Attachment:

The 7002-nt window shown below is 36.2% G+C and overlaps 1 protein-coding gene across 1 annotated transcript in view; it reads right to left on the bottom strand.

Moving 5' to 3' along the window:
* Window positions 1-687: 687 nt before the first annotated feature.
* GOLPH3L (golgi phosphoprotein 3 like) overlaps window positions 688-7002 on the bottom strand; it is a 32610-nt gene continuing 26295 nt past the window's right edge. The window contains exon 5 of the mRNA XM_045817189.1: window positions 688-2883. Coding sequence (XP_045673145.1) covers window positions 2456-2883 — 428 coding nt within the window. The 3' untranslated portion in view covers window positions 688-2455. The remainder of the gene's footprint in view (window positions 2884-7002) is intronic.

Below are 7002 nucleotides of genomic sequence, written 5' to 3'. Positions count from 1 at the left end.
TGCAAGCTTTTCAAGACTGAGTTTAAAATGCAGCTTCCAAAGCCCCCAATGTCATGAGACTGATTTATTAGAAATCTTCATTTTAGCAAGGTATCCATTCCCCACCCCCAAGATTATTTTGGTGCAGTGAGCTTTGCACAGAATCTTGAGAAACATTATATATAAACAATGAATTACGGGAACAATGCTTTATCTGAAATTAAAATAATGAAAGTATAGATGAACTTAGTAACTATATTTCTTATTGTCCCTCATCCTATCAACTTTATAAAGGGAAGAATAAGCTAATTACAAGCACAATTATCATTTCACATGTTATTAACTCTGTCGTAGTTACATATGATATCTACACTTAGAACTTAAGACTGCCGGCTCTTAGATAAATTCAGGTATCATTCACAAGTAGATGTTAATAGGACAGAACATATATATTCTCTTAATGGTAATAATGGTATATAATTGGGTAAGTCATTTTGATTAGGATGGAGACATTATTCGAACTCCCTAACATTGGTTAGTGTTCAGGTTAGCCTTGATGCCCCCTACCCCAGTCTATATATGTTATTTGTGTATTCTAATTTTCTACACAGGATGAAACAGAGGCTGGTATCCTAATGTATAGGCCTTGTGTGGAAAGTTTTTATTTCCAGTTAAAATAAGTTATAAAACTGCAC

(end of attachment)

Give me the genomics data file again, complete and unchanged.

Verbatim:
The 7002-nt window shown below is 36.2% G+C and overlaps 1 protein-coding gene across 1 annotated transcript in view; it reads right to left on the bottom strand.

Moving 5' to 3' along the window:
* Window positions 1-687: 687 nt before the first annotated feature.
* GOLPH3L (golgi phosphoprotein 3 like) overlaps window positions 688-7002 on the bottom strand; it is a 32610-nt gene continuing 26295 nt past the window's right edge. The window contains exon 5 of the mRNA XM_045817189.1: window positions 688-2883. Coding sequence (XP_045673145.1) covers window positions 2456-2883 — 428 coding nt within the window. The 3' untranslated portion in view covers window positions 688-2455. The remainder of the gene's footprint in view (window positions 2884-7002) is intronic.

Below are 7002 nucleotides of genomic sequence, written 5' to 3'. Positions count from 1 at the left end.
TGCAAGCTTTTCAAGACTGAGTTTAAAATGCAGCTTCCAAAGCCCCCAATGTCATGAGACTGATTTATTAGAAATCTTCATTTTAGCAAGGTATCCATTCCCCACCCCCAAGATTATTTTGGTGCAGTGAGCTTTGCACAGAATCTTGAGAAACATTATATATAAACAATGAATTACGGGAACAATGCTTTATCTGAAATTAAAATAATGAAAGTATAGATGAACTTAGTAACTATATTTCTTATTGTCCCTCATCCTATCAACTTTATAAAGGGAAGAATAAGCTAATTACAAGCACAATTATCATTTCACATGTTATTAACTCTGTCGTAGTTACATATGATATCTACACTTAGAACTTAAGACTGCCGGCTCTTAGATAAATTCAGGTATCATTCACAAGTAGATGTTAATAGGACAGAACATATATATTCTCTTAATGGTAATAATGGTATATAATTGGGTAAGTCATTTTGATTAGGATGGAGACATTATTCGAACTCCCTAACATTGGTTAGTGTTCAGGTTAGCCTTGATGCCCCCTACCCCAGTCTATATATGTTATTTGTGTATTCTAATTTTCTACACAGGATGAAACAGAGGCTGGTATCCTAATGTATAGGCCTTGTGTGGAAAGTTTTTATTTCCAGTTAAAATAAGTTATAAAACTGCAC